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No slight intended! Your machine like productivity can only be attributed to a dedicated organization scheme. Ya just dont see many mills that you can eat off of. I always enjoy seeing the nerve center of other builders.

I always lead with the silly tray disclaimer 'cuz springs going sproing. Those tiny pick up springs launch into the nuthen' with little provocation, and the motor brushes disappear to where the missing socks go, I assume. No one really knows.

Once upon a time on a Saturday morning, my old crew chief, one of those over grown long haired alley cats was gently pawing at my nose ... because the sun had cracked the horizon and I was still horizontal. He required my opposable thumbs for breakfast and a jingle of the door knob. I was pretending to ignore him, such that lazy humans do.

Sitting just inches from my head with his tail curled, I peaked one eye open to see if he really meant it, and spotted an brand new AFX pick up spring in his elegant tail. (I'd launched the dang thing earlier in the week, and he'd kindly dust mopped it from under my work table.

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A much needed nap after a long day of ...

napping.
Is that ol' Gus?
 

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Thank you very kindly, NTx.

I took care to wash the car so as not to wreck the vintage decals.

I'm thankful Bill prompted me to crack it open and check inside. It's a bit new to me yet.
 

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Discussion Starter · #145 ·
Rich is right of course, the Dino is a vintage plum, AND we had some slot car fun! Made even better by Ken's absolutely killer macro pictures.

What we have is a later, open rivet Tuff Ones chassis. A later (relative) T-jet red/grey armature. Evident by the patent number, the T-jet gearplate wasnt original to the TO chassis. The final drive is standard t-jet 9 tooth. The hooked teeth on the pinion gear reveal that it has some serious enjoyment on it. No biggee though. The addition of the AFX axle and wheel sets surely improved the handling, a common thing from the land of yore.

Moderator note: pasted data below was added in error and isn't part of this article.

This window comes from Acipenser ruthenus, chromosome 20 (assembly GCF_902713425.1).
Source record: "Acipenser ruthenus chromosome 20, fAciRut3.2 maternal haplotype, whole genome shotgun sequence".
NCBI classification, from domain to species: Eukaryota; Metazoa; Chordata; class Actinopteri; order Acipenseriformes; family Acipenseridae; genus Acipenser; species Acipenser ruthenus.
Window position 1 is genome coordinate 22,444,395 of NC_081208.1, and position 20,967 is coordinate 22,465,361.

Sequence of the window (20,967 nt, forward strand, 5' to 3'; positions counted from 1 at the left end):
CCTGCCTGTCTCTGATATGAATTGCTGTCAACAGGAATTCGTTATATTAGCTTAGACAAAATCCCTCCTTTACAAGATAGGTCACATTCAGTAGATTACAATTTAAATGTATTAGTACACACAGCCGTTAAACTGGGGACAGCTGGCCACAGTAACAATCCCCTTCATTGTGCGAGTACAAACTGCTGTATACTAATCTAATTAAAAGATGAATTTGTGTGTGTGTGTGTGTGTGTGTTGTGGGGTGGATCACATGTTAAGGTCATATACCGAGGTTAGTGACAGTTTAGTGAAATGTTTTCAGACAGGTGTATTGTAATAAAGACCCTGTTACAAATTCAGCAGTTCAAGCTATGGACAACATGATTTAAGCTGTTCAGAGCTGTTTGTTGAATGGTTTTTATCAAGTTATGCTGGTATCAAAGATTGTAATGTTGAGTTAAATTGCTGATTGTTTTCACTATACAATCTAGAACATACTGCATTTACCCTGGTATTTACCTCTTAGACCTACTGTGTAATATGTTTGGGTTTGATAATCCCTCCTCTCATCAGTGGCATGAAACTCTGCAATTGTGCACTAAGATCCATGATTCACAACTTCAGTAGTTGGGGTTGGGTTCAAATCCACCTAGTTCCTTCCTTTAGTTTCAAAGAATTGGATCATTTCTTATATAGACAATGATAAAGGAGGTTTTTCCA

Theres a bit more to investigate if you're game.

*******

Doba: Yessir that would be Gus on watch. Likely one the best natured critters I've ever known. He made 18 years. Funny, he never really chased slot cars, but immediately pounced and killed Aurora vibrators, making his preference known. I was not allowed to run them in his presence. LMAO
 

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Rich Dumas
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It looks like someone substituted A/FX wheels and motor brushes for the original T-Jet ones. T-Jets can be fussy about using the proper lubrication, especially where the lower end of the armature shaft goes through the chassis. I would avoid using grease. The wrong oil will not last very long in that location. If the end of the motor shaft goes dry you will soon hear the dreaded T-Jet squeak of death and if you persist in running the car the armature could burn up and the chassis could melt. I would replace the A/FX motor brushes with high quality aftermarket T-jet brushes.

See this tuning article: https://drive.google.com/file/d/1msYjFT2HVbaSxNC5g_QhEwM8cjBHyDNf/view?usp=sharing
 

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Freehand Tubular Willys: Letting go of the handrail.

On a RAOK, this black Willys arrived from drag racer and ambassador to the hobby, Al Pink. Ordinarily one of the rarer and desirable bodies, this one had wheel wells butchered up past the bikini line. A bit much as a restoration project, I still wanted something special for it. The back story is that I'd dogged out of a 'Tilt Nose Willys Contest' some years back, and our resident instigator and attendance taker Chris Chainsaw Johnson never let up on my absence. After all, what are slot buddys for? I finally lumped it all together into a build inside my head over the holidays a few years back. The result was a build that exploded off my work top.

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Only one stick/rod of brass is used here. The center point of the rod is found and the chassis is bent into submission from that point forward. Left and right sides are siamesed using draftsmans dividers. This removes transfer errors to and from a steel rule and back to the work piece. The trick of it is to triangulate off the rear mount and the project center line, by rotating the distance locked into the divider, over to the opposite side of the chassis. Cross measuring made easy, if you will. Each new point can be quickly checked with it's neighbor on the same side, it's mirror neighbor on the other side, or the centerline; as quickly as you can size the gap, then set and lock the points. Not only does this work for plotting on the X and Y axiis, but also on the occasional Z line aspects of a build, where many projects land in the dimensional ditch.